No, Night man and X do their heroing on a budget.

I'm not alone in this either, check out these sales numbers from the same month in 2005 (I couldn't find 1992 - 1994 numbers):

18 Batman 646 $2.50 DC 69,931
38 Daredevil 78 $2.99 Marvel 45,042
46 Nightwing 113 $2.50 DC 39,811
51 SP-Nighthawk 2 $2.99 Marvel 35,161
53 Robin 143 $2.50 DC 34,119
223 ShadowHawk 6 $3.50 Image 4,280

The truth is not really such a mystery. Tweeting about ShadowHawk last night brought the answer I was looking for chirping to the top of my brain:

ShadowHawk did die (multiple times) but more importantly it suffered from missed deadlines. There were more than a couple of gaps between issues. Each were significant in time, and more than one coming in between what I'd call "key" issues.




Don't forget that WIZARD magazine was covering Image comics like no other publisher at the time. Marvel, DC, Dark Horse, they didn't get half the page count that Image stories got back then. Every. Little. Thing. Image. Did. It was in WIZARD and I would have been chomping at the bit to get my hands on ShadowHawk in between issues of Youngblood and Wildcats!

What's a street level vigilante comic book genre fan to do when his book isn't on the shelf week after week?

He finds another one!

Thank you Jim Valentino you helped introduce me to the ULTRAVERSE (The Night Man) and Dark Horse's COMICS GREATEST WORLD (X).

I owe you a debt of gratitude I can never repay. :)

- Caine

6 comments:

JimShelley said...

Very interesting insight! I wonder if the goofy helmet didn't contribute to some of his failure. I've always thought that contributed to Aztek's failure as well.

BrittReid said...

Actually, Bruce Wayne: Agent of S.H.I.E.L.D. wasn't an amalgamation of Nightwing (Dick Grayson) and Nick Fury, but presently-dead (but getting better) Original Batman (Bruce Wayne) and Nick Fury!

Don't forget, "street-level" heroes were the basis of comic books' forerunners, pulp magazines!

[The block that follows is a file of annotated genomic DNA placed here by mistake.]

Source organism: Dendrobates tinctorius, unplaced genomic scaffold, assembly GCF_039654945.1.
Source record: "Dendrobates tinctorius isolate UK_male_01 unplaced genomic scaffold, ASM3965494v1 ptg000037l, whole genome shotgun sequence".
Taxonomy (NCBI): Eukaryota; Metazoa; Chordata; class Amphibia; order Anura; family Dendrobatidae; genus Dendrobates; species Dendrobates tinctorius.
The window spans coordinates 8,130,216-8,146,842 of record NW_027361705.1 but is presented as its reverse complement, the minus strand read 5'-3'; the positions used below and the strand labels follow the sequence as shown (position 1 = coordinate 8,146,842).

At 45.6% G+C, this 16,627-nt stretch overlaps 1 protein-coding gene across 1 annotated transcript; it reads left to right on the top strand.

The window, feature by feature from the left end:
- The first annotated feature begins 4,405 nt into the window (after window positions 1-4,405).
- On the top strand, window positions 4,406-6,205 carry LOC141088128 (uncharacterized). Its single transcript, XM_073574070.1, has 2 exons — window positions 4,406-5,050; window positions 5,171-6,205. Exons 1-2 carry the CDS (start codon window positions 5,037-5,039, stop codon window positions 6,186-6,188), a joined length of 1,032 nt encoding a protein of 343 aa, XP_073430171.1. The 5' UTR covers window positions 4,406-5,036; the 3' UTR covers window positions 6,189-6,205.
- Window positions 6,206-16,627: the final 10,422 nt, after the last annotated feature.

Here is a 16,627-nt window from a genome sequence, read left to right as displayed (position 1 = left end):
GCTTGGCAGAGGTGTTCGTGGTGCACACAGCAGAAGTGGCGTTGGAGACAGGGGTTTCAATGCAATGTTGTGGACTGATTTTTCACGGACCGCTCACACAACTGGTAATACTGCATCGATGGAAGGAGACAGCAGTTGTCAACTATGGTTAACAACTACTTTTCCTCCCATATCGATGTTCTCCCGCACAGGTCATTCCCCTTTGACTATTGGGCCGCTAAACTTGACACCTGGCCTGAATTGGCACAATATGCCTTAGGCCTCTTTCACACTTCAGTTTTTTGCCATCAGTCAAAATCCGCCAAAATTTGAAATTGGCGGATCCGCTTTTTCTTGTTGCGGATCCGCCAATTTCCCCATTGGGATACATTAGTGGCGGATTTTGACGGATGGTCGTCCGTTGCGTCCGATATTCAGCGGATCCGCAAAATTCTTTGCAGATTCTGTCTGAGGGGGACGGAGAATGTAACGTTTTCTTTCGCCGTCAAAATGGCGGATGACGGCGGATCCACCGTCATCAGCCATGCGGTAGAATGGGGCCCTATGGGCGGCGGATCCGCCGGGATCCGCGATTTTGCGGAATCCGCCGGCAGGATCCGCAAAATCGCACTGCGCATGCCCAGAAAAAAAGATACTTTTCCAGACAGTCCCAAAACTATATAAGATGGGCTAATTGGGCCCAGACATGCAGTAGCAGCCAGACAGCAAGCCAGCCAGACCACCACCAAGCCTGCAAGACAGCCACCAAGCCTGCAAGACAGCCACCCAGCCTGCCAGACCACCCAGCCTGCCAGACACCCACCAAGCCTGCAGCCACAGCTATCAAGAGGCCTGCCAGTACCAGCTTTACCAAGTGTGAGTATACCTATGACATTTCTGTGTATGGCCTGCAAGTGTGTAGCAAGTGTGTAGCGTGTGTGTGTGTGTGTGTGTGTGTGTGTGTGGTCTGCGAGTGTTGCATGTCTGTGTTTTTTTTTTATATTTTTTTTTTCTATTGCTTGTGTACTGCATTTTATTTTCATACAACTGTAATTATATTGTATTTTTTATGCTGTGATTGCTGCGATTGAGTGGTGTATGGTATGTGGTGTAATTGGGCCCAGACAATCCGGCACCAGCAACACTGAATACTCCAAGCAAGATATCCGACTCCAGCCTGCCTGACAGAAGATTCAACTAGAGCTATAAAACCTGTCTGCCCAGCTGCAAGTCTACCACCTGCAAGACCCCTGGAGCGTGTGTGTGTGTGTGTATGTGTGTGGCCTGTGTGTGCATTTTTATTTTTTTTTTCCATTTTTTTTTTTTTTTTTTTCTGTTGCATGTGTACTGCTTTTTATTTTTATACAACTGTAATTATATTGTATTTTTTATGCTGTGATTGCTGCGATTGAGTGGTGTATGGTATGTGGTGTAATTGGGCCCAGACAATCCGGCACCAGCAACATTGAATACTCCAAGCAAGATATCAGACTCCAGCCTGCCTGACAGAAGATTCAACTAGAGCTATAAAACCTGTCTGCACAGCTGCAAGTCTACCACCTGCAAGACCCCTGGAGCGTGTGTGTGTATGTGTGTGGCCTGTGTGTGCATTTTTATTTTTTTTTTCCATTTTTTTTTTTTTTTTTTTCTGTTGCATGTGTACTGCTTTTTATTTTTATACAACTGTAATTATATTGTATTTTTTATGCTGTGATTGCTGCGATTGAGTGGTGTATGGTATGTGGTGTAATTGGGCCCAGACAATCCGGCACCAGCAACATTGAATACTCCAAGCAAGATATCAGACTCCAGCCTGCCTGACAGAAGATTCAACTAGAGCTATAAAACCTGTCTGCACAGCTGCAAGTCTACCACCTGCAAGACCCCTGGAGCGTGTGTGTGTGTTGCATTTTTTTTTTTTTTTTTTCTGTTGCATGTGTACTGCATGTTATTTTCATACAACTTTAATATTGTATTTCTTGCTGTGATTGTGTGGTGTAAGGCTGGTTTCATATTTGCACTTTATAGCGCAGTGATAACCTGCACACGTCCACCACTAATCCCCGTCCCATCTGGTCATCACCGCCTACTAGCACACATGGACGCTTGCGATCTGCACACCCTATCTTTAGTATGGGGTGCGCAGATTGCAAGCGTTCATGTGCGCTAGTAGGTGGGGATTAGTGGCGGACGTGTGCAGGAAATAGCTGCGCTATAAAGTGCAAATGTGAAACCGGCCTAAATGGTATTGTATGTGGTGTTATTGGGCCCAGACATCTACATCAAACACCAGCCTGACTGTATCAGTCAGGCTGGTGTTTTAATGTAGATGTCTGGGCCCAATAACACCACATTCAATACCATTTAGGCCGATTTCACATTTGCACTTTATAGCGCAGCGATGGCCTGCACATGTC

There were very few actual super-powered heroes in those!
For example, The Shadow's pulp incarnation didn't have the power to "cloud men's minds." He was basically The Batman with .45s!

Caine said...

@BrittReid
Thanks for commenting. I'd meant to suggest that one of Wayne's agents on SHIELD "MoonWing" was an amalgamation of Nightwing & MoonKnight. You are right about Wayne and Furry.

What's funny about the Shadow is that they treated him back then much the way comic book properties are treated now. Each media type he was written in (long form, short form, radio)had him just a little bit different.

Caine said...

@Jim
What, one must be asguardian to wear a funny helmet & get sales? :) I think you may have a point, not a lot of DC characters with helmets.

RKB said...

In a early Wizard (issue 12 or maybe 13 or 14) Jim Valentino said Shadowhawk started out as a 'gritter' version of the Fox for MLJ, that fell through so he did ShadowHawk. At the time I thought the Shadowhawk art work was such a throwback to the Bronze Age it really stood out to me and I enjoyed it. The mystery contest as to who Shadowhawk really was also got me (and I guess others) more interested in the character. One of the reasons for the early lateness of the first series was "bone head Jim broke his drawing hand", but after that, typical early Image. Starting off as a series of mini's who still couldn't meet release dates didn't help. One of the most influential (not in a good way) things about comics I have ever read was a E.G.O. EverybodyGotOpinions column in Wizard #27 were Todd McFarlane talked about how sales weren't down just because image books were late.... -the wages of never getting books out on time is everyone finds something else to buy.
******************************
I don't really collect based on genre, but if Golden Age (mostly collected editions) is a style then everything else is a part of the mix.

Nick Ahlhelm said...

I'm calling you out on this one, simply because I remember Shadowhawk as it came out. Outside of one delayed issue (because of a problem in a 90's era gimmick cover), there was never any delays in Shadowhawk stories during the regular 18 issue run by Valentino. He purposefully plotted his run as four individual books simply so that he wouldn't have the deadline problems that a lot of the other Image originals suffered from.